There is nothing good about today’s labor market report – between September and October, 524k jobs were lost in the US economy. Even though last month’s job losses were worse than the market expected (-240k), it was not as bad as everyone had feared. But if you count the big downward revision to the September number, the labor market is in its weakest shape in the past 5 years. What is the most shocking however is the fact that the unemployment rate jumped to 6.5%, the highest level in 14 years.
The manufacturing sector reported a 90k drop in jobs while average weekly hours and the monthly change in average hourly earnings remained stable.
Expect the Fed to respond with another 50bp rate cut this month as the job losses mount.
The bottom line is that the tenth consecutive month of negative job growth confirms that the labor market is in a recession and that the US economy is in trouble. Although we don’t expect the job losses to end in October, we are very close to the -300k level and once we see that number exceeded, the slope or magnitude of job losses will begin to slow.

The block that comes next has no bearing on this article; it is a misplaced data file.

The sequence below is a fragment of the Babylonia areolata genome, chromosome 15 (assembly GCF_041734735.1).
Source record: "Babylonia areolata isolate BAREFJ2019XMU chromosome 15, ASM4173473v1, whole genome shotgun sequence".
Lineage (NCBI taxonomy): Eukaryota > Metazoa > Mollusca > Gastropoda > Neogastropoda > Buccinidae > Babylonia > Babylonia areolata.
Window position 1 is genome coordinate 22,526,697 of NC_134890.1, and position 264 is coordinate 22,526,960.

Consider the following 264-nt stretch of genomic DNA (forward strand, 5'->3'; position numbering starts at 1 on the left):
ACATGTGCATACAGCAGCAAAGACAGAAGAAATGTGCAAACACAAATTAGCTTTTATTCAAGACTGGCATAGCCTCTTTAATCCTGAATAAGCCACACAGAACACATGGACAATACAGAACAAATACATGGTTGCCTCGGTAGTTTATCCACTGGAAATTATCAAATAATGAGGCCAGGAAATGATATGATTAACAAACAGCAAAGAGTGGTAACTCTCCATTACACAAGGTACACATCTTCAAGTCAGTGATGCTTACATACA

In the past 3 recessions, job losses have extended beyond 10 months but the largest single month job loss was marginally above 300k. The longest stretch of job losses in the past 30 years was between 1980 and 1982, when we saw 17 consecutive months of job losses. With market caps evaporating and lending still frozen, US companies will continue to tighten their belts and shed jobs.
The reaction in the currency market has been relatively tepid because there was an air pessimism going into the non-farm payrolls number. Everyone thought that NFPs would drop by 300k including myself and when you add the -125k September revision with the -240k October job loss, it has exceeded that number.
As we indicated in our non-farm payrolls preview, a weak NFP number may not permanently stop the dollar’s rise. The dollar is appreciating not because of the strength of the US economy, but because money flocks into low yielding currencies during a global recession. In a very short period of time, the US dollar has become the second lowest yielding G7 currency.
The NFP number should be bearish for US equities today and by extension, USD/JPY and other the Japanese Yen crosses.